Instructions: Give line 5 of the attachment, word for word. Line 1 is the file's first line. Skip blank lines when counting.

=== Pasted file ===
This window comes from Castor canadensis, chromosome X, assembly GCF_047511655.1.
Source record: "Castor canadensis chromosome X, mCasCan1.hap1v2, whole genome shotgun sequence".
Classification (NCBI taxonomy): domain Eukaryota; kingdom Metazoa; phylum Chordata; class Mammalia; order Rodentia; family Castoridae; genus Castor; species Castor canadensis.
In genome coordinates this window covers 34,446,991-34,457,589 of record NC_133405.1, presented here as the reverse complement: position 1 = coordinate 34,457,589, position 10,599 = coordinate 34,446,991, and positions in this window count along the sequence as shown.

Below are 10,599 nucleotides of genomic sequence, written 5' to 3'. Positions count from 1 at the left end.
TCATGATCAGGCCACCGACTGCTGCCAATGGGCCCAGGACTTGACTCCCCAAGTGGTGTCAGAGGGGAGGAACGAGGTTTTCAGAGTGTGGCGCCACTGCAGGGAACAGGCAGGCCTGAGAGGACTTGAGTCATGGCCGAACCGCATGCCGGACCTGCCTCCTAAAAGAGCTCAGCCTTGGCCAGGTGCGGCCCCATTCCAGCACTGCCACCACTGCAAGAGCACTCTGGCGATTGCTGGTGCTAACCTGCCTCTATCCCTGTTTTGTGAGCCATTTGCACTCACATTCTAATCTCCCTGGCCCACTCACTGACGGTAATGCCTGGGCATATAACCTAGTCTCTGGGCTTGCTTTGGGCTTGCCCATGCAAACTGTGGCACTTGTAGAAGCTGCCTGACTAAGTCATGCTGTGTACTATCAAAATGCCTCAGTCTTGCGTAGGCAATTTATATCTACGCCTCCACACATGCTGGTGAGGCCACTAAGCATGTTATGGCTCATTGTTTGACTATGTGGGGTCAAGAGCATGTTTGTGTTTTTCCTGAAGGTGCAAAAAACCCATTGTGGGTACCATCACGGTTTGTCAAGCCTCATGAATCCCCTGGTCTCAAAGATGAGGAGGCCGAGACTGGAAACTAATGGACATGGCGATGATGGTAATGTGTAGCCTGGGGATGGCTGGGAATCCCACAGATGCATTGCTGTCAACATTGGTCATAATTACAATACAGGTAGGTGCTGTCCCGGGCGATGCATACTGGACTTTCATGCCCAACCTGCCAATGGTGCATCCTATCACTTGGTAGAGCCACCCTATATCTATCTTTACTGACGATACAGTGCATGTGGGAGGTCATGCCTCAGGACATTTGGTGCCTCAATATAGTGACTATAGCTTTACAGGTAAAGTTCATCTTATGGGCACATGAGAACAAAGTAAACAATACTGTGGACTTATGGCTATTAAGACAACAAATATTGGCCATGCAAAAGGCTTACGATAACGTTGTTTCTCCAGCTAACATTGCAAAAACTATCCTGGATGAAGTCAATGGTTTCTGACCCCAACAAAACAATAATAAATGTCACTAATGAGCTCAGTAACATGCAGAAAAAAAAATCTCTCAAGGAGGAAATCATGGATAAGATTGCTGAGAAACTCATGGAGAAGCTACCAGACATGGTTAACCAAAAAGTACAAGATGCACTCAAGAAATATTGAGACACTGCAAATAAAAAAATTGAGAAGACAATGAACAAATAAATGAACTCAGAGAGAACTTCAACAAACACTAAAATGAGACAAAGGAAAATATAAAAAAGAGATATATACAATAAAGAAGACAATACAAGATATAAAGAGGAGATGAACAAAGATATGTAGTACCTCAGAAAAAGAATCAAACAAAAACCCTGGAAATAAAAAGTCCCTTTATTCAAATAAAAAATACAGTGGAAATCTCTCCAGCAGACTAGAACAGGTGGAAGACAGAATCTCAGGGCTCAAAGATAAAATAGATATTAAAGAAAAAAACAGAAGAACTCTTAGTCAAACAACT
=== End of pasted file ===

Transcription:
Below are 10,599 nucleotides of genomic sequence, written 5' to 3'. Positions count from 1 at the left end.